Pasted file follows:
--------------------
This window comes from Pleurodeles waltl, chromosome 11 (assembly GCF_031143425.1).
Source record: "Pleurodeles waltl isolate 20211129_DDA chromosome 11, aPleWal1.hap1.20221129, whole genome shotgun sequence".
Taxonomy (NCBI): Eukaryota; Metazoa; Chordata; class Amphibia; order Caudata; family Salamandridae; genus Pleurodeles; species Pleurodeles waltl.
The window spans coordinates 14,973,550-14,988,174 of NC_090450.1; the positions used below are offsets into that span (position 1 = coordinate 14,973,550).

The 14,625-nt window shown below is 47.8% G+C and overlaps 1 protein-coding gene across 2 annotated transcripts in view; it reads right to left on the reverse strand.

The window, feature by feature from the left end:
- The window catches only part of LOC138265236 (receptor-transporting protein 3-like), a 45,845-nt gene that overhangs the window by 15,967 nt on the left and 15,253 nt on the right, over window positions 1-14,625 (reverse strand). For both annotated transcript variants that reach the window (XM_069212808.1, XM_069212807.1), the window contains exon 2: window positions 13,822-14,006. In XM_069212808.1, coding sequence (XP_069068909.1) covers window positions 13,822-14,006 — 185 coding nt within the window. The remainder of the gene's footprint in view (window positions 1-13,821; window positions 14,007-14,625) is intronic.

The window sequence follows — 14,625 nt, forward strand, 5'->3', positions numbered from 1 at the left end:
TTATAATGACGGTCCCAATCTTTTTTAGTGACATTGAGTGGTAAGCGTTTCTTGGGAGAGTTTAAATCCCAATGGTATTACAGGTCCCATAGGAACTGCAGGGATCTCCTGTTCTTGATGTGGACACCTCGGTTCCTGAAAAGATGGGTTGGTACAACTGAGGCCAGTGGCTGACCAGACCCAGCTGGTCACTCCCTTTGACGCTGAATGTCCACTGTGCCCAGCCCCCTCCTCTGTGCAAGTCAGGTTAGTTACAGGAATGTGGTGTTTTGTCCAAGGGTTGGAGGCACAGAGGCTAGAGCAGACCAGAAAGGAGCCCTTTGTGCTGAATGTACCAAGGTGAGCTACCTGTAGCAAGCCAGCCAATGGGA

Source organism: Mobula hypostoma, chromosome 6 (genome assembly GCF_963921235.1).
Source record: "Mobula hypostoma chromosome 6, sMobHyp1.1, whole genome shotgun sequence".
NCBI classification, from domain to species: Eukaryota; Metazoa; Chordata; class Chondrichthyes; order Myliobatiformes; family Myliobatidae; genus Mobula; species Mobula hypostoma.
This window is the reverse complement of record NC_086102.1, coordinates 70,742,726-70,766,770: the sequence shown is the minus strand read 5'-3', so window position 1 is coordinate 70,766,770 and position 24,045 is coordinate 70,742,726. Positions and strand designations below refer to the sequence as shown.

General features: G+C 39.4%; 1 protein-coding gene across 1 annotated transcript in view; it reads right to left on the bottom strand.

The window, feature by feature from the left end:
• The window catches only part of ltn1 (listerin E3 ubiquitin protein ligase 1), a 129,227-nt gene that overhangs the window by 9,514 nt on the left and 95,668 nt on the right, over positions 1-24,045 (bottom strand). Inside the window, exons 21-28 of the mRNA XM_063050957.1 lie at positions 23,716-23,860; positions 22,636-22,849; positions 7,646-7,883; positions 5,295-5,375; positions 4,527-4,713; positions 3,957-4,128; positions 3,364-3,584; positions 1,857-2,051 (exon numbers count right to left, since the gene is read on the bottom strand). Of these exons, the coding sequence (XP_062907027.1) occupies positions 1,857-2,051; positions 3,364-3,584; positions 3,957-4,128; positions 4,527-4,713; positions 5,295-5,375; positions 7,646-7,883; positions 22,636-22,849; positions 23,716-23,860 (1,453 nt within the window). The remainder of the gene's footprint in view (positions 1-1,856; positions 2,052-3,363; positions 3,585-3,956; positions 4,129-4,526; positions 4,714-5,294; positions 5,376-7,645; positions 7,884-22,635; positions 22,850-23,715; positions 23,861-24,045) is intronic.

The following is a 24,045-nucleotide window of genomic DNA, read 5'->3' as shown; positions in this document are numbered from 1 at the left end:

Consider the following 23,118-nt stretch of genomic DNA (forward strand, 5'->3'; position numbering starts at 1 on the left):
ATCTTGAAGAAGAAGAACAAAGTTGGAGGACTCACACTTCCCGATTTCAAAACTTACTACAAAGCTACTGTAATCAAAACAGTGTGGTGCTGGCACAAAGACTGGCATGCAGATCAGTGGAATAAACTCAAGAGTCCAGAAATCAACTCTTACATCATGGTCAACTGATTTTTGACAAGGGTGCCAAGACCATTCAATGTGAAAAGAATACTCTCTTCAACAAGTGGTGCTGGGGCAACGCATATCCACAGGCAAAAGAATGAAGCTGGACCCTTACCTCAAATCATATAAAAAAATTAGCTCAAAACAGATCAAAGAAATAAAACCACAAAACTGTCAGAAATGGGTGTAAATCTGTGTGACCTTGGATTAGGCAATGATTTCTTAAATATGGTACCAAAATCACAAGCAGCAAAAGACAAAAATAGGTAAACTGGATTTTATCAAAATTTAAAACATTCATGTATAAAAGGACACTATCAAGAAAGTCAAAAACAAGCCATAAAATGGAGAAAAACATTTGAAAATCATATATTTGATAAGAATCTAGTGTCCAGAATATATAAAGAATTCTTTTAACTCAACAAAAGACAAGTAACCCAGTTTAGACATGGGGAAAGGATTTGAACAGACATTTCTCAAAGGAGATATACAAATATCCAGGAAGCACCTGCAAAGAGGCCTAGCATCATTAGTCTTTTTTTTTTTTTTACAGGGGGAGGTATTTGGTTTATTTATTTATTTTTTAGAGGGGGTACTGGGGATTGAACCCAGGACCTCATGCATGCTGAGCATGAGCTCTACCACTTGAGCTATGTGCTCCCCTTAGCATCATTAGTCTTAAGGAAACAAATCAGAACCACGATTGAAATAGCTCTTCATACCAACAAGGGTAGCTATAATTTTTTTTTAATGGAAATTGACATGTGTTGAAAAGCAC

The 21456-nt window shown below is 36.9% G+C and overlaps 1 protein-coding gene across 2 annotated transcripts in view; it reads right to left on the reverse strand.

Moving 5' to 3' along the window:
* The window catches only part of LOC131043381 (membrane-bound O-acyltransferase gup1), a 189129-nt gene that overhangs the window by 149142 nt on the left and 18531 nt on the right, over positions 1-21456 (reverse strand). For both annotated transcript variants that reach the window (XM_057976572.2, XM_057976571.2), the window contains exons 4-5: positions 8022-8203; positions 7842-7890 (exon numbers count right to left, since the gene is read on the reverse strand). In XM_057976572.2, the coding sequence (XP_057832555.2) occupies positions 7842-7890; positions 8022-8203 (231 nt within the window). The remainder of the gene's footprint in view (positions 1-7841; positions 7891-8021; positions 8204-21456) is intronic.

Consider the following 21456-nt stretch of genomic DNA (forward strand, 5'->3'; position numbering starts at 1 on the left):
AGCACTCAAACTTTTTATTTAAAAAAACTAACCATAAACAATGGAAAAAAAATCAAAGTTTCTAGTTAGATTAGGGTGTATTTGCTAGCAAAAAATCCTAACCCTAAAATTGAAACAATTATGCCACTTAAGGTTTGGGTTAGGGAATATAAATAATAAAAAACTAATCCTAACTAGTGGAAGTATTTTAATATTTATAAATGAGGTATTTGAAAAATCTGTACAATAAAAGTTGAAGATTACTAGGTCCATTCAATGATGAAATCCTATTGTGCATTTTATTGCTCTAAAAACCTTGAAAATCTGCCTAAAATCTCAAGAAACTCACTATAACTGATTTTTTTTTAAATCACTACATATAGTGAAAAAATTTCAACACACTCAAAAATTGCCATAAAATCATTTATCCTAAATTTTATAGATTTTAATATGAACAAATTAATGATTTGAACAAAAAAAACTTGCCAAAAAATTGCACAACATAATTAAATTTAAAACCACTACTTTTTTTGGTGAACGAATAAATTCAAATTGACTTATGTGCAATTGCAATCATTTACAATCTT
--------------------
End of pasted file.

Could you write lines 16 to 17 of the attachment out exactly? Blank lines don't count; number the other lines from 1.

• The window catches only part of ltn1 (listerin E3 ubiquitin protein ligase 1), a 129,227-nt gene that overhangs the window by 9,514 nt on the left and 95,668 nt on the right, over positions 1-24,045 (bottom strand). Inside the window, exons 21-28 of the mRNA XM_063050957.1 lie at positions 23,716-23,860; positions 22,636-22,849; positions 7,646-7,883; positions 5,295-5,375; positions 4,527-4,713; positions 3,957-4,128; positions 3,364-3,584; positions 1,857-2,051 (exon numbers count right to left, since the gene is read on the bottom strand). Of these exons, the coding sequence (XP_062907027.1) occupies positions 1,857-2,051; positions 3,364-3,584; positions 3,957-4,128; positions 4,527-4,713; positions 5,295-5,375; positions 7,646-7,883; positions 22,636-22,849; positions 23,716-23,860 (1,453 nt within the window). The remainder of the gene's footprint in view (positions 1-1,856; positions 2,052-3,363; positions 3,585-3,956; positions 4,129-4,526; positions 4,714-5,294; positions 5,376-7,645; positions 7,884-22,635; positions 22,850-23,715; positions 23,861-24,045) is intronic.

The following is a 24,045-nucleotide window of genomic DNA, read 5'->3' as shown; positions in this document are numbered from 1 at the left end: